Excuses For Eating
Street food success: Eating in public used to be considered vulgar (Miquel Lopez CC BY-SA 2.0)
UK business is “too lazy and too fat,” says Dr Liam Fox. Was that meant to be a metaphor? Or is the rise of “fattism” the natural result of the PC ban on other erstwhile forms of British superiority?
When the Vale of York health authority decided to deny operations to obese patients there was an outcry. The hospital group withdrew the idea after pressure from large groups, so to speak. Fair enough, you may think: our medical procedures should not depend on how much of a patient dangles over the rim of a standard NHS trolley.
Meanwhile, the Women’s Equality Party pressured Sadiq Khan to withdraw funding from London Fashion Week unless designers stopped employing size zero models, on the grounds that their employment contributes to the unrelenting rise in eating disorders.
I wonder whether it wouldn’t be sounder to speak to local councils about granting licences to so many restaurants that our high streets are now café society minus the society. It is a bit bilious-making when one considers the lack of food in two-thirds of the rest of the world. I love seeing the British out at night as much as the next person, and the sound of tinkling laughter under twinkling stars on a narrow pavement in Shepherd Market fills me with awe, but must everything be an excuse for eating? The high streets of most major towns are just wall-to-wall force-feeding joints. We are the Bistro Kids.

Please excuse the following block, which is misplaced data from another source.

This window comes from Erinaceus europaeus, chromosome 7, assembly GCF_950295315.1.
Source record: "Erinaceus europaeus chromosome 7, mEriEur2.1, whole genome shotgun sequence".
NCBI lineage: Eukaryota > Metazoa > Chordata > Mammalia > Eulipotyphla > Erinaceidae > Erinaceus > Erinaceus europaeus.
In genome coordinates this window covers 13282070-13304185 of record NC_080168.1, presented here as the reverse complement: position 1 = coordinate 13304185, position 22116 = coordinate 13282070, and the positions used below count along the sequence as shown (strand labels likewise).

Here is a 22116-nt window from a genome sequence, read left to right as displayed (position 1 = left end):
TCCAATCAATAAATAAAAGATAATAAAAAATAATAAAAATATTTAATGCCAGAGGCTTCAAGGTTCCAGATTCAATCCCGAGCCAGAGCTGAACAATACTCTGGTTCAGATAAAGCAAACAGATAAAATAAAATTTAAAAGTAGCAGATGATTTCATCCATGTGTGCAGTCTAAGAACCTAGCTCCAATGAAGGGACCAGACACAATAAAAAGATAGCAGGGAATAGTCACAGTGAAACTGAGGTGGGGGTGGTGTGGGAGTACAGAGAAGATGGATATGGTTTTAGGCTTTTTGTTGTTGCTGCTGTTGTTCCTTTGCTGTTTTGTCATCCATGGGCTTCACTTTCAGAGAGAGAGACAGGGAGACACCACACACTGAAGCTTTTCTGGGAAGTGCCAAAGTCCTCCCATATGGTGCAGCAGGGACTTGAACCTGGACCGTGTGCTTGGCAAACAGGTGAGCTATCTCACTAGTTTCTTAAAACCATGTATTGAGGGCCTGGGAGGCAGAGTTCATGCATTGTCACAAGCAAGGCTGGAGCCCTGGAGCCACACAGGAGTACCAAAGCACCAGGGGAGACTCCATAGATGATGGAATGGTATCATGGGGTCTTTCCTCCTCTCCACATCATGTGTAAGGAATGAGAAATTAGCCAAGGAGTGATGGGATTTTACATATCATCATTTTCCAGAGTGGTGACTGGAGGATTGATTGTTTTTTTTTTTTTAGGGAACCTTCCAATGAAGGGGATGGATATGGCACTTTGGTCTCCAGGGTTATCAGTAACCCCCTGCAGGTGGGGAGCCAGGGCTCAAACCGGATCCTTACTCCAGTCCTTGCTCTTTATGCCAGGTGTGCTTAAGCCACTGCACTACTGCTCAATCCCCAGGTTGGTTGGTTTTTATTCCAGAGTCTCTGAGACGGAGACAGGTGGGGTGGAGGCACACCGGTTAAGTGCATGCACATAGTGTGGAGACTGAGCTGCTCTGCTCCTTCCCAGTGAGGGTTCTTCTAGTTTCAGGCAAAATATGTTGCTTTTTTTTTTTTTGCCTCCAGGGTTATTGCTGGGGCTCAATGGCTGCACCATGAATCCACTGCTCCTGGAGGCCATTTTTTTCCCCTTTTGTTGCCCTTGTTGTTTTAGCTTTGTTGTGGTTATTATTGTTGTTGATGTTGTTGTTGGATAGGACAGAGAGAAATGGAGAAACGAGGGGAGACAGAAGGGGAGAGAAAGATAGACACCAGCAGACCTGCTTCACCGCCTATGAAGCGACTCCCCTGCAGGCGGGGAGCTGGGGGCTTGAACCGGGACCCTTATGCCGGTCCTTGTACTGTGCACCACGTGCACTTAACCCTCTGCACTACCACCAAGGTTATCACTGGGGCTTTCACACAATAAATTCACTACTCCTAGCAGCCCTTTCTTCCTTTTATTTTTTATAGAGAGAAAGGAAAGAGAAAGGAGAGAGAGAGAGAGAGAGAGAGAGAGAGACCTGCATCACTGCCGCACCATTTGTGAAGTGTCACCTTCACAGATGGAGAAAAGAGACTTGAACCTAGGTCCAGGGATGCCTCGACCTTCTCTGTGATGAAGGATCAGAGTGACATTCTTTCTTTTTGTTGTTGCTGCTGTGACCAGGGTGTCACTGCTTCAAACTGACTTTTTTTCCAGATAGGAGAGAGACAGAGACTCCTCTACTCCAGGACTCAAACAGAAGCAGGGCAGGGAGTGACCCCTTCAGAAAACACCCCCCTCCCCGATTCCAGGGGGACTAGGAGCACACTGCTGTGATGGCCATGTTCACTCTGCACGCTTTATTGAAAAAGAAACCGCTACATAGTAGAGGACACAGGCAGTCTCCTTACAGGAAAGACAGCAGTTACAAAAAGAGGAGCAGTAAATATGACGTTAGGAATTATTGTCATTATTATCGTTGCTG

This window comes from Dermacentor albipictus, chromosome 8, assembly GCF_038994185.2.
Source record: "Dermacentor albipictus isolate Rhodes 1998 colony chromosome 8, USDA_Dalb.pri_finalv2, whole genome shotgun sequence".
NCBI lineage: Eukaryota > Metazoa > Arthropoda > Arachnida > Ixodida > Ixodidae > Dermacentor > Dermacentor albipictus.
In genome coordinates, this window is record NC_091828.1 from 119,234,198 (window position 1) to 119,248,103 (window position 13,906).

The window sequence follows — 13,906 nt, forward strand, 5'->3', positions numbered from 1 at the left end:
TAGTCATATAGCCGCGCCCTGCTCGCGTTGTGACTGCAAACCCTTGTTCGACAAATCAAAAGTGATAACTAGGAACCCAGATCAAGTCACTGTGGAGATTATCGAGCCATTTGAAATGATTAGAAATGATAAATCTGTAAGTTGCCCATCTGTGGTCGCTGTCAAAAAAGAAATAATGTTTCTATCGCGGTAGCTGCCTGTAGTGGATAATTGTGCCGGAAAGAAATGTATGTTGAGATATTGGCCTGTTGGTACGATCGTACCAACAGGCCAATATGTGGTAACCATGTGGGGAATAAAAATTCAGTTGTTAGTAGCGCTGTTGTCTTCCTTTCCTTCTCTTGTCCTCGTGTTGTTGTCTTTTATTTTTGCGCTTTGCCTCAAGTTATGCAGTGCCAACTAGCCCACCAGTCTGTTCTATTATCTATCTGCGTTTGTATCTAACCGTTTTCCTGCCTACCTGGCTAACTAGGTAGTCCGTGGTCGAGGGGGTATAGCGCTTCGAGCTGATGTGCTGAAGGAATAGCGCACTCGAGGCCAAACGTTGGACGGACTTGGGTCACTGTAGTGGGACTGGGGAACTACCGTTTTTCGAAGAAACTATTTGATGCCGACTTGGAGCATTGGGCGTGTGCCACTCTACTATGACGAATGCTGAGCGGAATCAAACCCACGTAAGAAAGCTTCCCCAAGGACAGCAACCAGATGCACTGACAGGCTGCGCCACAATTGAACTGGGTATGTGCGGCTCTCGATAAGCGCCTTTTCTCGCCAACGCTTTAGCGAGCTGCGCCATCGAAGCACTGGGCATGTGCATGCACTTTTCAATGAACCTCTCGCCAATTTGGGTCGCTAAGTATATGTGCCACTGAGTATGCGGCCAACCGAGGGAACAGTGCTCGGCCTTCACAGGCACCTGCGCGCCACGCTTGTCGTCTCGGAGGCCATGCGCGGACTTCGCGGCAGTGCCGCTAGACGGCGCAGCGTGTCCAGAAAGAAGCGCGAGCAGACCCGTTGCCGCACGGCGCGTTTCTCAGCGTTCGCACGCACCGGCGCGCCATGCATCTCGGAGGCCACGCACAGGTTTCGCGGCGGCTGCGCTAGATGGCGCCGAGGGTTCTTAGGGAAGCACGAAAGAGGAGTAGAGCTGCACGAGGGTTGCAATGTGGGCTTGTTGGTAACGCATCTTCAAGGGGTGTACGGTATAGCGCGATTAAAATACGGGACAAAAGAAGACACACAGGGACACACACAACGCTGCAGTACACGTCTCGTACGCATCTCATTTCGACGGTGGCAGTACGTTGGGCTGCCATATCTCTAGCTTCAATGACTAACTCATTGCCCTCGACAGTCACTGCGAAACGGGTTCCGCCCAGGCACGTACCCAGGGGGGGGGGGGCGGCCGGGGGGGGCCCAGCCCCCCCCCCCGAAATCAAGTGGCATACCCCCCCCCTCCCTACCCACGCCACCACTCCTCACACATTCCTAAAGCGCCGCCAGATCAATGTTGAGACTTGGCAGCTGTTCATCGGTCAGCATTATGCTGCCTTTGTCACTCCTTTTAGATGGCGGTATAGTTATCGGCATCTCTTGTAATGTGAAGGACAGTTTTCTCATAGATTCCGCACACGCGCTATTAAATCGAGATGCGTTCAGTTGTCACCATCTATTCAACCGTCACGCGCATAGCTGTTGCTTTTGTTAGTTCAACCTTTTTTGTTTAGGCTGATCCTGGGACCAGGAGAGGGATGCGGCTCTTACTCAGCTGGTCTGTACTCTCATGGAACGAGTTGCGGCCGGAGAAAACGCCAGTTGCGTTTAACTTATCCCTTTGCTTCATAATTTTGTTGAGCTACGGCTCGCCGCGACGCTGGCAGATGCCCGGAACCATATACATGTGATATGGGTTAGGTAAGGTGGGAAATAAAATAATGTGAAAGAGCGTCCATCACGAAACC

Must the garage have a Nespresso bar? Must the library and the swimming pool do shawarma and chips? Must every park offer pizza margarita and every museum have a muffin counter? There are three-foot-long pesto baguettes walking back to work with people who have spent the morning sitting in front of a computer screen. Thai green curry and Diet Coke wobble on trolleys to your train seats.
My local cinema announces “Woody Allen’s Café Society” below the words “We Do Deliveroo”. Can people really not sit through a two-hour (though it felt like four) film without Polish/Mexican tacos with an avocado/quince coulis?
In 1980, when I moved to Muswell Hill, there was one restaurant; 25 years later, when I left, there were 49. Nowhere to buy a bath-towel or a packet of safety-pins or a bag of loam but you can eat in global fashion till you’re too flabby to get your hernia fixed.
It used to be regarded as vulgar to eat in the street. Even chewing gum was an act of rebellion. In the ’50s, in my stuffed neck of the woods, there was no such thing as going out for a meal. Unheard-of waste! As for dinner parties — if folk came over for “an evening”, they came when they’d had their dinner. Bridge rolls, with chopped hard-boiled eggs, or cream cheese and cucumber, put in an appearance at some point, and tea and home-made cake was served between card games and gender-separated chat, but spending two days planning a dish of sumac and preserved lemons with a bulgur crust, then toiling over a dessert which involves separating 17 yolks from 17 whites followed by a complicated networking placement was as remote as . . . well, as using a remote to change four channels.